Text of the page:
Bringing Gardens and Parks to a Neighborhood Near You!

The Los Angeles Neighborhood Land Trust's mission is to bring parks and gardens to underserved communities in Los Angeles, where problems of obesity are bad enough that the city recently banned new fast food operations.

February 12, 2011, 5:00 AM PST

By Tim Halbur


The article features Q&A with Alina Bokde, the executive director of the Los Angeles Neighborhood Land Trust:

"Our work is about bringing resources and creating viable neighborhood parks and community gardens where community members can work with the Land Trust to provide programs and engage in what we call 'stewardship activities' to help maintain the site. We do clean-up days, we do big volunteer days to rehab the park, and we also engage the community in developing the leadership capacity to address quality of life issues within the community."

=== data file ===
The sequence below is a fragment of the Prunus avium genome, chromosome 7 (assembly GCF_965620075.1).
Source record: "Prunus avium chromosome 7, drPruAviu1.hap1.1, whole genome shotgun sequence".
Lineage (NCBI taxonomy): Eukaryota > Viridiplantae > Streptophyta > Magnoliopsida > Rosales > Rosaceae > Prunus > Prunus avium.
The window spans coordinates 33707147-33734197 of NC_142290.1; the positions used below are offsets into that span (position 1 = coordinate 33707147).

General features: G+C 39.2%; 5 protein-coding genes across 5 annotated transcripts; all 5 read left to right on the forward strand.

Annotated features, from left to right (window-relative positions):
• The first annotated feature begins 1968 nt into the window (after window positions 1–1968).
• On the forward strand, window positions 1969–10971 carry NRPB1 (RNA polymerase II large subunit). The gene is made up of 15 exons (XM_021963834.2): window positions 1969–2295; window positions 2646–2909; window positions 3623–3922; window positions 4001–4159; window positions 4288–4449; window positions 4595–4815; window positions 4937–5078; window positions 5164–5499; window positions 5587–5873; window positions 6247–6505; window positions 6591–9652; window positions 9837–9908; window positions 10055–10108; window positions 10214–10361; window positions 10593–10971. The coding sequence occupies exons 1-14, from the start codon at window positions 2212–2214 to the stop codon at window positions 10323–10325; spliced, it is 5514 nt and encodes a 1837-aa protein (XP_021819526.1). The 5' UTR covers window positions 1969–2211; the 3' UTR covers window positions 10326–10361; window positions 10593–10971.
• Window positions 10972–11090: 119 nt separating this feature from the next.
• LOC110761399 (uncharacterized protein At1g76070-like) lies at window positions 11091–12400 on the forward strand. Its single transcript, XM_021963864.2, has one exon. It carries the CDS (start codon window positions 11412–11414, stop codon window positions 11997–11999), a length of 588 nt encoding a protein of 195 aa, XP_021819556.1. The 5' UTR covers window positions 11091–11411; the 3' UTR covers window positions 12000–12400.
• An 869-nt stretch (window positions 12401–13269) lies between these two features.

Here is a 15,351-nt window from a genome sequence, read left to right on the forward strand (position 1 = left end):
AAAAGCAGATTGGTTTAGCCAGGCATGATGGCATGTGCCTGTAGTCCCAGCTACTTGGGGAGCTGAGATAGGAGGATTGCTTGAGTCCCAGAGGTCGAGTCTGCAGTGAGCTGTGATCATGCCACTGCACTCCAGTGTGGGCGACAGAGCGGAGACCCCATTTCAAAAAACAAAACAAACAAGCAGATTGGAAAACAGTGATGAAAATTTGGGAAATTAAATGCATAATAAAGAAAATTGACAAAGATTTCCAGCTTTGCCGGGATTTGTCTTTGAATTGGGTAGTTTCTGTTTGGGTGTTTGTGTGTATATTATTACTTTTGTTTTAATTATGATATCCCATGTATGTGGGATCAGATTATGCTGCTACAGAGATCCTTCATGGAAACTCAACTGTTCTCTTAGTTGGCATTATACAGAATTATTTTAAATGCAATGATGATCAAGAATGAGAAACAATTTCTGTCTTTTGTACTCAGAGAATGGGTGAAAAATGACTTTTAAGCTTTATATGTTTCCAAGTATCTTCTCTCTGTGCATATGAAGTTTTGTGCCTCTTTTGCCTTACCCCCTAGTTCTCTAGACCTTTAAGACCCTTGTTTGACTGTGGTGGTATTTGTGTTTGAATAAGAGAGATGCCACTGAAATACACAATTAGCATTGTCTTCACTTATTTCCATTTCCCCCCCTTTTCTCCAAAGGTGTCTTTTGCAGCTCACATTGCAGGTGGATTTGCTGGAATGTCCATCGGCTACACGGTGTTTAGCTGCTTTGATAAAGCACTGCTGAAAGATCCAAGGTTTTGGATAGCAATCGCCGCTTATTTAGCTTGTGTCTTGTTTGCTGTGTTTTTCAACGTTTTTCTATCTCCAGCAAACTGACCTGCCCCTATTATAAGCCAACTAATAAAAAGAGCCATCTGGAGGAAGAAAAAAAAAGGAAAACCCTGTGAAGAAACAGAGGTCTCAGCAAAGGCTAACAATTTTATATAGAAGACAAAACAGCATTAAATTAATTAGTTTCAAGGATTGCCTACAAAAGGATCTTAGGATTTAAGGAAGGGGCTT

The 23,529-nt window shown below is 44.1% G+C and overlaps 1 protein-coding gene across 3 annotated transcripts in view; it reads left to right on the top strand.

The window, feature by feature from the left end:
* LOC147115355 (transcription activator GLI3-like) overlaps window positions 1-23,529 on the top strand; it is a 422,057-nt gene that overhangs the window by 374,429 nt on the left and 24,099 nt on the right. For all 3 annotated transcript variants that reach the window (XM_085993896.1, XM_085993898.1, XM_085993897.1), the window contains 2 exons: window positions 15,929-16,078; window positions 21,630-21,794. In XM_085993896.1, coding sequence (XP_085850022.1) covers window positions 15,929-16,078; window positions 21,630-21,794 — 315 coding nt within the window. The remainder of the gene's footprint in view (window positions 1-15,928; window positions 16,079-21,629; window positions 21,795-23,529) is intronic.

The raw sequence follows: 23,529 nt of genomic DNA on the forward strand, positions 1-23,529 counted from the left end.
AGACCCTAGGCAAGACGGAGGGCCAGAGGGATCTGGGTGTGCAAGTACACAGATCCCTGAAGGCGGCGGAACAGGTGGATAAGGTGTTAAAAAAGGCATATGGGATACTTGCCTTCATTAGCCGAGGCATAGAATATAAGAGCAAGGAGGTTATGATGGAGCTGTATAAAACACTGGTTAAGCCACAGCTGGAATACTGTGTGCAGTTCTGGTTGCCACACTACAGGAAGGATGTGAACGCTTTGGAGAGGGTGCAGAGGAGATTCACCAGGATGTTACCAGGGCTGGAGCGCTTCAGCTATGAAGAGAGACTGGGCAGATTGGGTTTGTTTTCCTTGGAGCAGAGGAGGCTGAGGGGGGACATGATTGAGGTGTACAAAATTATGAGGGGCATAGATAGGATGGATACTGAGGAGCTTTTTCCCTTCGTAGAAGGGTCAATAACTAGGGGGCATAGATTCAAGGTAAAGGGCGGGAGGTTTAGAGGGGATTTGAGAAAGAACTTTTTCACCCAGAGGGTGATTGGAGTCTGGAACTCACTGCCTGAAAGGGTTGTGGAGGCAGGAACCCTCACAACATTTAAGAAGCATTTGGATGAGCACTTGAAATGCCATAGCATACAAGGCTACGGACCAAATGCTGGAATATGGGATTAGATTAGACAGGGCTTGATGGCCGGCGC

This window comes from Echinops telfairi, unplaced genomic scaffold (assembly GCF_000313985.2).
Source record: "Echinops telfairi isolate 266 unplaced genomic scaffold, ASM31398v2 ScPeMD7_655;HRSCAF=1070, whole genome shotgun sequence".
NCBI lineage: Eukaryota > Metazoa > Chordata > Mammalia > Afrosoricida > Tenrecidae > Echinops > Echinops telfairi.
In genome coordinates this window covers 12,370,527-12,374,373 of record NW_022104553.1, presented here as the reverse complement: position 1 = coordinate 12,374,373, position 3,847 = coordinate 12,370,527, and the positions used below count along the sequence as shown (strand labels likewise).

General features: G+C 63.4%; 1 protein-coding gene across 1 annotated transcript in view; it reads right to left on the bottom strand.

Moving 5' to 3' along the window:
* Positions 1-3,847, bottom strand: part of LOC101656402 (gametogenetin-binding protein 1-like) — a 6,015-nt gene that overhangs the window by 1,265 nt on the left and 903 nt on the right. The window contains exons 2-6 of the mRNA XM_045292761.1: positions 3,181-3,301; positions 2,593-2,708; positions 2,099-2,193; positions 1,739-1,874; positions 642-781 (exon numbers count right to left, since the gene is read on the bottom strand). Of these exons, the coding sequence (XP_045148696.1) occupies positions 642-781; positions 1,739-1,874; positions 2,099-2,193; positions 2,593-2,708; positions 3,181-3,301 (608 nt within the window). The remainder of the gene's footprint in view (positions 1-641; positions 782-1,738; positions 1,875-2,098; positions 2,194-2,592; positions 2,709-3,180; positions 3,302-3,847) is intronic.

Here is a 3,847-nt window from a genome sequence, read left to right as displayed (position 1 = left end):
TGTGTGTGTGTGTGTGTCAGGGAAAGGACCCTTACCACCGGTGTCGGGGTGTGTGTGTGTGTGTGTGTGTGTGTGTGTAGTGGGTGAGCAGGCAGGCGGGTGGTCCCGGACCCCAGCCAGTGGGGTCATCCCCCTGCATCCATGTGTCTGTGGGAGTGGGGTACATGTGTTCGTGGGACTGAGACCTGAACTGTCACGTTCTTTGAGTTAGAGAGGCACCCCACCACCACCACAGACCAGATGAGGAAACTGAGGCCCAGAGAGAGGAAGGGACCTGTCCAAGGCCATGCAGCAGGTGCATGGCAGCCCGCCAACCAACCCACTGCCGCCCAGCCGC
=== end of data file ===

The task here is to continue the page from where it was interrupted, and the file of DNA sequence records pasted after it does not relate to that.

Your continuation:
"There's more and more research coming out showing that the built environment has a very direct relationship to public health outcomes. If you live in a community or neighborhood that doesn't have fresh foods, groceries, or community gardens, doesn't have parks, and doesn't have walkable streets and trees, you're more likely to live in a community with higher rates of obesity, higher rates of diabetes, and higher rates of mental depression. There is a direct correlation that we see with the built environment and public health."

Thanks to James Brasuell

Monday, February 7, 2011 in The Planning Report

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